Thursday’s Theme Music

In a lovely piece of cynicism, my mind looked at the map of Oregon’s wildfires today and the smoky blue sky outside and began channeling Boston’s “Smokin'” from 1976.

I don’t know how I became so cynical. Of course, my mother is cynical, as is my father, so it could be in my genes. Or it could be from all those protests during my formative years in the 1960s, or the corrupting influence of rock and roll. Maybe it was all the reading I did when I was a child, or how the stars were aligned when I was born or conceived, or my years of government service.

I don’t know. Let’s just enjoy the music.

Baking the Novel

First, decide you’re going to bake a cake (write a novel). To start, make a cup of coffee to drink while you conceptualize what you’re going to bake (write).

Come up with a story idea from your concept. Collect some ingredients – characters, setting, initial incident. Start mixing them together (writing).

Realize that you’re missing some ingredients (like motivation, background, and other characters). Make some coffee and hunt for the missing ingredients.

Coming up with the missing ingredients, you add them in, and then decide to make something different (a variation of the concept that just blows your mind with excitement). 

Find and add more ingredients (setting, characters, motivation, story twists).

Realize that you forgot to turn the stove on (yeah, you overlooked some huge aspect and now have a gap in the story).

Go to turn on the stove but then stop to pet the cat, and then feed the cat. Smell the kitty litter, and clean it. Also notice that the floor is dirty. Turn on the robot vacuum.

Monitor the robot vacuum, cursing it as it goes around and around a piece of dirt you want it to pick up that you refuse to pick up because that’s why you have a robot sweeper. 

Decide to check the mail to get away from the madness. Come back and make coffee, go through the mail (why do they keep sending you this junk?) and also look for something to eat because you’re hungry (even though you just ate, like, three hours ago, but, hey, writing is a strenuous mental activity that drains energy (something that non-writers will never understand!)).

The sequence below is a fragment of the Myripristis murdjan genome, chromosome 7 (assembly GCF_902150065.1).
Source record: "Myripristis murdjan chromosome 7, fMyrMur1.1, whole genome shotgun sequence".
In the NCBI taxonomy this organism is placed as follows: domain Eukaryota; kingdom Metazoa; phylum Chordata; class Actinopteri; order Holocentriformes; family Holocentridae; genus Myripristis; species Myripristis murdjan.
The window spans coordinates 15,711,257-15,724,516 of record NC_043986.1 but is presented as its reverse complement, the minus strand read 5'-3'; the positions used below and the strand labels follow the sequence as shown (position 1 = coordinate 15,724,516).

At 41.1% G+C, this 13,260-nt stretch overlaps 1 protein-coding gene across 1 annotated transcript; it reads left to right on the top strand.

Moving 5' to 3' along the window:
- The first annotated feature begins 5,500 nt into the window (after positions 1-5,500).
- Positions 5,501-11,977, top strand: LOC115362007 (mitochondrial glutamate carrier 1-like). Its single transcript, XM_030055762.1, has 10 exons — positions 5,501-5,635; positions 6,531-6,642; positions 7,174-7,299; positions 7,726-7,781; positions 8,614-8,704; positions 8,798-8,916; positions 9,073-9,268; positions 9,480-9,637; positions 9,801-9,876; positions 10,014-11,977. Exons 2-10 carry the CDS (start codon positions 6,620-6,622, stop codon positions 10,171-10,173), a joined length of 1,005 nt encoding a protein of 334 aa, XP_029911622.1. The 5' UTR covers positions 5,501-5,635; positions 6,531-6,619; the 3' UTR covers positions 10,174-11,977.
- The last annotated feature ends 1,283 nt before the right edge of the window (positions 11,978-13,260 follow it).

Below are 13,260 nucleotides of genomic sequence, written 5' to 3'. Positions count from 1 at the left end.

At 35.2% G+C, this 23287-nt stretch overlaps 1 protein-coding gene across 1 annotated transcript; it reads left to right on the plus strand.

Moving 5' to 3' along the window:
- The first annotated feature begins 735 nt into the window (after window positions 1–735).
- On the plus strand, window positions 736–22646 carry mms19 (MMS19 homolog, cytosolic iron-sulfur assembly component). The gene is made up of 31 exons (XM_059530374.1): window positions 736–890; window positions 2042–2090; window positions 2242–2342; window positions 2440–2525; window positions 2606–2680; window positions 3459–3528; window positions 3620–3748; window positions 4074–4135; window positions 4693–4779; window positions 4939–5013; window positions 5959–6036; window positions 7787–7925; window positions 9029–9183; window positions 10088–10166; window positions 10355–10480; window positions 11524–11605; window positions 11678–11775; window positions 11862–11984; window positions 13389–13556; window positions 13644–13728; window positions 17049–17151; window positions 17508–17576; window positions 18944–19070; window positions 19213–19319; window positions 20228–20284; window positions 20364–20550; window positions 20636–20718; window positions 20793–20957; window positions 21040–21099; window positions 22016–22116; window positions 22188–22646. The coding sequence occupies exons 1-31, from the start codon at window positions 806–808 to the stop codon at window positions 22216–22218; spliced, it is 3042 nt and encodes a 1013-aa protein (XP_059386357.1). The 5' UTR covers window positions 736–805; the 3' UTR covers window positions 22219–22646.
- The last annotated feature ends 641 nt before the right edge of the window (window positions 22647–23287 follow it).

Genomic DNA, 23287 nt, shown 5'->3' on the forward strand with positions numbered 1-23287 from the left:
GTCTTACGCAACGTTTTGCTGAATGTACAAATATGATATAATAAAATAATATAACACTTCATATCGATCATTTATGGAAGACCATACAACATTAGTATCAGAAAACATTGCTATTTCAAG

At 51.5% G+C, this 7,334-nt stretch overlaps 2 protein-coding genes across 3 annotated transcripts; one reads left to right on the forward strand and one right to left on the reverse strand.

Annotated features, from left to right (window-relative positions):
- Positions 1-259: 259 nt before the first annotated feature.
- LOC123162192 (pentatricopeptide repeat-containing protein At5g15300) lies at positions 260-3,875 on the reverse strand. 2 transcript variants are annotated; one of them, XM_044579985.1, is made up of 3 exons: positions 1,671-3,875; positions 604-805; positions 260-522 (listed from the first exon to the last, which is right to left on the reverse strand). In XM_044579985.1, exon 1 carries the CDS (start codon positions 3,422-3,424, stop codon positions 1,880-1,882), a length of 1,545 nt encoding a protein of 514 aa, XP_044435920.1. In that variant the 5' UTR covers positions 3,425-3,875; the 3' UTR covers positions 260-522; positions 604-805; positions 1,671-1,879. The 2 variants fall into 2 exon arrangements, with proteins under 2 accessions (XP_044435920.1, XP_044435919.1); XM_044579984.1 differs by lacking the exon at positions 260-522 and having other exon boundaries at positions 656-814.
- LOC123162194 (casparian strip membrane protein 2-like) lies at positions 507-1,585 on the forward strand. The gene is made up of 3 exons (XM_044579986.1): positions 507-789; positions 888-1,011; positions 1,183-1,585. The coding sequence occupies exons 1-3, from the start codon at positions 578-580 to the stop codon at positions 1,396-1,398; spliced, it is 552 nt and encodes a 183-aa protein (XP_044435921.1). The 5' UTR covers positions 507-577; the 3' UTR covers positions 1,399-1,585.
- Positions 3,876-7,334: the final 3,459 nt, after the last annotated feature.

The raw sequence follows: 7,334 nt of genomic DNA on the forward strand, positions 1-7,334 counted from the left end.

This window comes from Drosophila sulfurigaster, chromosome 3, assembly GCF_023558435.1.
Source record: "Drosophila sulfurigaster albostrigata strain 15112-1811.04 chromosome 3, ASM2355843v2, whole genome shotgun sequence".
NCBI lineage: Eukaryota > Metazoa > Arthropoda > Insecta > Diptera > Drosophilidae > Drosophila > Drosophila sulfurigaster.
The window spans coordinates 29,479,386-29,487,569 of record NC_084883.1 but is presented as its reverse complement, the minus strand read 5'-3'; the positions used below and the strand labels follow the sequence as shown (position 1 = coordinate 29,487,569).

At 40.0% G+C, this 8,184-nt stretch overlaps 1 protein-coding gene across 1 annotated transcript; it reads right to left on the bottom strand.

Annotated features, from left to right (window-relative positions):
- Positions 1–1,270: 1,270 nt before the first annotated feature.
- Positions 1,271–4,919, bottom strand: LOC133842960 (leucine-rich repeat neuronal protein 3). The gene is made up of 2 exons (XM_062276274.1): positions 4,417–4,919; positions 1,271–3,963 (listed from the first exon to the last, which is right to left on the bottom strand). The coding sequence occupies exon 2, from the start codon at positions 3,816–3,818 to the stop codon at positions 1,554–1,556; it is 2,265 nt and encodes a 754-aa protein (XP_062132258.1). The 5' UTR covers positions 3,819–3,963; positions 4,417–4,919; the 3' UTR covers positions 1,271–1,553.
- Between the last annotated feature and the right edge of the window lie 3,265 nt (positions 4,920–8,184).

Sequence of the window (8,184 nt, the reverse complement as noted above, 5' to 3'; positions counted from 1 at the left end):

Discover that there’s nothing in the house that you want to eat. Decide to make a shopping list, and then go to the store. (While you’re out, you’ll also stop and fill the car’s gas tank and do any other errands (because you’re efficient).)

Because you’re now too hungry to return home and make something with the stuff bought at the store, go somewhere and buy something to eat right now.

Return home, put away the groceries. Make and drink coffee while thinking about your cake (the novel), nosh on a snack item that you purchased, pick up the stuff that the robot vacuum missed,  pet the cat (because he’s following you around and underfoot), give the cat treats (to buy him off), and then —

Brainstorm! Make the frosting because this cake with that frosting would be fantastic (in other words, write an ending because you think it’s the perfect ending).

Remember, you never did turn on the oven, damn it. You missed a huge step. 

Realize, this is a layer cake. And you can’t put the frosting on because there’s nothing to put it on.

But you really like that frosting, so you go ahead and make it (write it up) and set it aside for use later, and then — epiphany! — decide every layer will be a different flavor of cake, with a different icing. It’s not really a cake, but a torte, you decide, and then go off to the computer to jump on the Internet to research tortes and cakes.

Check your email. Catch up on Facebook (like, post, and share), Pinterest and other social media, blogs, the news (he said what?) and sports (or fashion). Play some games (because, without acknowledging it, you feel stressed, and games — going for a new high score, or beating others on an online game — gives you instant gratification and validates you).

Turn on the television. Surf channels. Shake your head at the things on television these days. Wonder if some of the actors you’re seeing in the re-runs are still alive. Turn the television off.

Then, oh, it’s late. You’re tired. Another cup of coffee is needed but you’re too tired for that, and it’s too late (where’d the time go?). The rest of the family will be home soon, and there are the things you’re supposed to do with friends and family, going to movies, dinner, cut grass, wash car, clothes, dishes —

Well, you’ll continue tomorrow, you tell yourself. This cake (or torte) is going to be a masterpiece. It’ll blow people’s minds. It’s just so exciting, but there’s so much to do. There are more ingredients to collect, and then it all must be baked, frosted, and put together —

It’s so real, you can see, smell, and taste it. You sit for a while, absorbing the wonder of the cake (or torte) that you imagine.

Tomorrow, you tell yourself, tomorrow will be different. You don’t want any half-baked cake.

Right, you’ll begin by making coffee and listing all the ingredients, and maybe brainstorming all the steps that you need to do to complete this masterpiece, like turning on the oven. Yes, that’ll be the first thing that you do.



Floofnine (catfinition) – a cat who thinks it’s a dog, closely related to a canfloof, which is a dog who thinks it’s a cat.

In use: “Weighing in at nine pounds, the tabby floofnine ran with the pack of dogs, eating and drinking from the same bowls, and sleeping as part of one large fur pile.”

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